Back in December 2020 I made a FOIL request for all the data for the DEP Citizen Complaint Idling reports. On June 4, I received an Excel spreadsheet file via email with 20,000 records. [Original file] [Google sheet]
As a reminder, the DEP launched a program in 2018 where NYers could submit “citizen complaints” of idling vehicles (eg a truck with its engine running for more than 3 minutes). …
Well this was a pretty shitty year for the world. In March, when NYC shut down, it was clear this pandemic was just getting started and with Trump in charge, we were going to be in serious trouble. I was prepared to rip up my OKRs and just try to survive. Like a lot of people, we adapted to the new normal and tried to make the best of the situation. But over the months I made a few revisions to my initial 2020 OKRs and in the final tally, I think it’s valuable to still evaluate them. …
Automatically analyze the license plates around you.
You send a folder of images of vehicles and I’ll send back structured data about the images with legible license plates so you can quickly answer questions about them.
Send me a dropbox or google folder of the original JPEG GoPro/iPhone/Android photos you want analyzed and I’ll take care of the rest.
Summary: A summary report: total images with identifiable licenses, identifiable license plates encountered (there can be more than 1 in an image), average violations per vehicle w/violations.
Another year brings another personal OKR (Objectives: Key Results) performance review.
I’ll assess my 2019 OKRs, what they were, whether I achieved the goals and new goals that popped up through the year. The reason I do this publicly is to (1) express my values (2) set clear expectations for myself in a public forum and (3) hold myself accountable for these goals.
Asterisks * signify a Key Result that was added during the year.
My OKRs break down into 3 buckets:
I wanted to take a moment and reflect on the past year for Reported. This post has several sections:
At the beginning of 2019, I had set an ambitious goal of getting 5x as many reports as 2018 — we were able to do 4x. To do this, I set several key results for the year. Here’s what we achieved.
Marriage. Kids. Bakfiets. It’s life changing.
PSA: Follow the Instagram account @cargobikemomma for amazing shots of biking around NYC. Like this one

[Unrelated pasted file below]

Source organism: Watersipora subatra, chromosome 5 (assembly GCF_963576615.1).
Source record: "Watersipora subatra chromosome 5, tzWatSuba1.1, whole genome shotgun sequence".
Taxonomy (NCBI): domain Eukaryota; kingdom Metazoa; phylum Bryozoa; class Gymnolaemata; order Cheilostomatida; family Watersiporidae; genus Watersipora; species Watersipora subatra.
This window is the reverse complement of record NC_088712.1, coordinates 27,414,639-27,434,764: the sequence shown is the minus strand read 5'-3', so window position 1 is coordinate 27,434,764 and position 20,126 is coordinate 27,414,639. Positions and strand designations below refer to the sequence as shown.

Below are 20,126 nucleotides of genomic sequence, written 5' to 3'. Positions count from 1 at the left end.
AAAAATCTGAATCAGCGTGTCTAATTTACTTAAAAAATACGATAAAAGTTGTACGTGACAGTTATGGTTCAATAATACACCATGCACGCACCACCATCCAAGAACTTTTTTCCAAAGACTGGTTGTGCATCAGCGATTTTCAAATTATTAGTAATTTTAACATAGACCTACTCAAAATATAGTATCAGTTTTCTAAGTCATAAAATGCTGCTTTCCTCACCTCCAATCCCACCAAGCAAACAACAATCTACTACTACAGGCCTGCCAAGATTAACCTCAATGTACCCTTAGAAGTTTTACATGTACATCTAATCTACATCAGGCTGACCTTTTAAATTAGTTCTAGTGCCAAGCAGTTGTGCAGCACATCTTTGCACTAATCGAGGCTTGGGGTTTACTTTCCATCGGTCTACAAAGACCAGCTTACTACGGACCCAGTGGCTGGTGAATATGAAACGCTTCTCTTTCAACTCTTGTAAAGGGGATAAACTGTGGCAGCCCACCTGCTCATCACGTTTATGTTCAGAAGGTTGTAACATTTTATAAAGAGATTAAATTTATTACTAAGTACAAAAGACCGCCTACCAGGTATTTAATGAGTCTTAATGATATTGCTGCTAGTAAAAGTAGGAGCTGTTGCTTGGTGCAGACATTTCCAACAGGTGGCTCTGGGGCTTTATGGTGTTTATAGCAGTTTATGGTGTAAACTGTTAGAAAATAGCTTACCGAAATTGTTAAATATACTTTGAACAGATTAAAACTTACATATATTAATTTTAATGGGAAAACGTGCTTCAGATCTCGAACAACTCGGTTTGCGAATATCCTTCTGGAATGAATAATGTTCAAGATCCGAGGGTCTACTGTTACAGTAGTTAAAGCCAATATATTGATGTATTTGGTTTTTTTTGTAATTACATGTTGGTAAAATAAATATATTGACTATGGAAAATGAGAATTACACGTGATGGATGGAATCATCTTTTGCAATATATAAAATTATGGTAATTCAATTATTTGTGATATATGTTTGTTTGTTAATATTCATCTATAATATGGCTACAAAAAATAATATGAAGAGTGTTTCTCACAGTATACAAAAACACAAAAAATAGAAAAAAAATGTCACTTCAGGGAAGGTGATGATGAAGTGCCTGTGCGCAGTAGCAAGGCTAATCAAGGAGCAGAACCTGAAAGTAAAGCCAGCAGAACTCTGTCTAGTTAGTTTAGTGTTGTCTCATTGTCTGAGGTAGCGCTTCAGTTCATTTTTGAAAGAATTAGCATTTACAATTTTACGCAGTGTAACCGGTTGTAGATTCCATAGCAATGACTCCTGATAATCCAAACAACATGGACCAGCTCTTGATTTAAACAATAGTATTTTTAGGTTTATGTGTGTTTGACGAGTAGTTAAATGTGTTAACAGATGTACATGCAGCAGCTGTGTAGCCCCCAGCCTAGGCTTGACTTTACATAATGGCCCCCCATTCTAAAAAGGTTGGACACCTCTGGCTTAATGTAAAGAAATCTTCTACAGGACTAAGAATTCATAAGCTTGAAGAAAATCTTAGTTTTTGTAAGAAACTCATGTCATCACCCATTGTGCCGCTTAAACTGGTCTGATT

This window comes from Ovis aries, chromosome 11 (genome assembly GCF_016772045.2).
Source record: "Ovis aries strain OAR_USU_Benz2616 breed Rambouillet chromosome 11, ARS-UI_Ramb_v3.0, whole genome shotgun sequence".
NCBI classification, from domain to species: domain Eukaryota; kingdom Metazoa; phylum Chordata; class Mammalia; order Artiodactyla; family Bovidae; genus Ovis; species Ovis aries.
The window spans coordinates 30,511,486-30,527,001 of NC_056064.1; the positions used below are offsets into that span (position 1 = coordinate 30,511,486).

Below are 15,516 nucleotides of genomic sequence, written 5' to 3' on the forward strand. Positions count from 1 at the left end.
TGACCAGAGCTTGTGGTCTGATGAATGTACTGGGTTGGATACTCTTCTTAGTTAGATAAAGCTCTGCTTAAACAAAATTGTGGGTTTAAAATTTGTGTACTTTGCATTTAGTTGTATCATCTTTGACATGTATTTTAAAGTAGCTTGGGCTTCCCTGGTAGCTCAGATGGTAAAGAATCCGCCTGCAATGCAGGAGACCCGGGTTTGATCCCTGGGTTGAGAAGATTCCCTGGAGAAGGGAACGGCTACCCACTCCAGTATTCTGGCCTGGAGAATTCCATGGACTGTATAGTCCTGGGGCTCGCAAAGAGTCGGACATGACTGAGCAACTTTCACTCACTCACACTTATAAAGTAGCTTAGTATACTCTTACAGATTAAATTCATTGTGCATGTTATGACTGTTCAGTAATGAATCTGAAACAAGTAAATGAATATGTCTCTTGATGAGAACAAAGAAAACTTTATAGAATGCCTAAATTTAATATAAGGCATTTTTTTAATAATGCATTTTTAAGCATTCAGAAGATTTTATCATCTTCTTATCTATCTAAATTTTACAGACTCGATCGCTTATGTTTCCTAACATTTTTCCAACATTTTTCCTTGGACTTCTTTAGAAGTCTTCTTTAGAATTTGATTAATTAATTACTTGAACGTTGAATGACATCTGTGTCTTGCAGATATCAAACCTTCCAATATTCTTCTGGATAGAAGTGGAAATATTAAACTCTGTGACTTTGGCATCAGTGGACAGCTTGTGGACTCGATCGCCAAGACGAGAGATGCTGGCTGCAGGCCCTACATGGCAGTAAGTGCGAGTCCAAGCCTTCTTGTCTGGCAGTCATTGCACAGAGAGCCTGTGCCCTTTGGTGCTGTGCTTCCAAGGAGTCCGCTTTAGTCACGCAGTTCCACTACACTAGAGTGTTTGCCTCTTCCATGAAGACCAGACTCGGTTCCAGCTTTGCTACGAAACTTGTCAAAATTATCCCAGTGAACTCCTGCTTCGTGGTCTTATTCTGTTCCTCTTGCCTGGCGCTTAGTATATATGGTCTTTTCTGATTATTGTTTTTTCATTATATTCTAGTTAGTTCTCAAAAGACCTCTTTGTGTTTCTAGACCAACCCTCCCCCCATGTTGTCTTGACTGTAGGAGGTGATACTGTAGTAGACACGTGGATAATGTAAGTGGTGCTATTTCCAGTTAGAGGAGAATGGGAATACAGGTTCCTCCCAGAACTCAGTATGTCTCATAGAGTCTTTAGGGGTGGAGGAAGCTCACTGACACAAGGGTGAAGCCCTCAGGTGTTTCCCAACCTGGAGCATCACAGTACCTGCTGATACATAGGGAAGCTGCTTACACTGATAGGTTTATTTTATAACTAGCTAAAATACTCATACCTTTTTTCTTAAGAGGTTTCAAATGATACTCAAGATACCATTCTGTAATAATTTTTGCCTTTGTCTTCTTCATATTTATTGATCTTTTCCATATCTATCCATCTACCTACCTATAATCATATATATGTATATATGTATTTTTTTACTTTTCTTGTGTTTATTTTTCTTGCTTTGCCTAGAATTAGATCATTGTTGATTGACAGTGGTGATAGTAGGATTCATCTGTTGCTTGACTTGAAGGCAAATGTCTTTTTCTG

In September 2019, my wife and I decided to get an Urban Arrow Family electric cargo bike. We now use it for tons of activities as an alternative to the bus, subway or taxis and have incorporated into our family routine.
This bike is our own teleportation device. Simply put, it is the most fun, easiest, cheapest, most convenient way to get around NYC with kids…
Update: June 18, 2021
I put the calendar together and planned to send to Mayor Deblasio in early 2020. But I got delayed and then, of course, the pandemic hit.
But now that NYC is re-opening and electing a new Mayor, I thought it’d be good to get this calendar off my windowsill where it’s been collecting dust, and into the hands of someone whose job will be to improve the safety of our streets.
The following was the letter I had written to Mayor Bill Deblasio and would have sent with the calendar but never did. …
In 2018, we did a 2-week “house swap” with a family in Leiden (30 mins from Amsterdam). We all fell in love with the Netherlands and decided to maximize our time spent there for the following summer. So this year we swapped with a family in Amsterdam-Noord and they stayed in ours in Harlem.
Here’s some of the stuff we got to do and some hacks we wanted to share.
On Sunday May 5th, 2019 I rode the 5 Boro Bike Tour. It is a 40 mile ride through all 5 boroughs of NYC on streets and highways entirely opened to people (or, closed to cars, if you have a windshield perspective).
I was part of the Planned Parenthood team and dozens of my friends and family supported the ride with over $1,000 of donations.
I did it on a Citi Bike.
When I did it in 2018 on a Citi Bike with no planning, I hit $35 in overage fees. …
Another year brings another OKR (Objectives: Key Results) review, in which I get to review my performance on my 2018 OKRs I set back in January (2018). (For reference, here are my OKR reviews from 2017 & 2016)
I’ll assess my 2018 OKRs, what they were, whether I achieved the goals and new goals that popped up through the year. The reason I do this publicly is to (1) express my values (2) set clear expectations for myself in a public forum and (3) hold myself accountable for these goals.
Asterisks * signify a Key Result that was added during…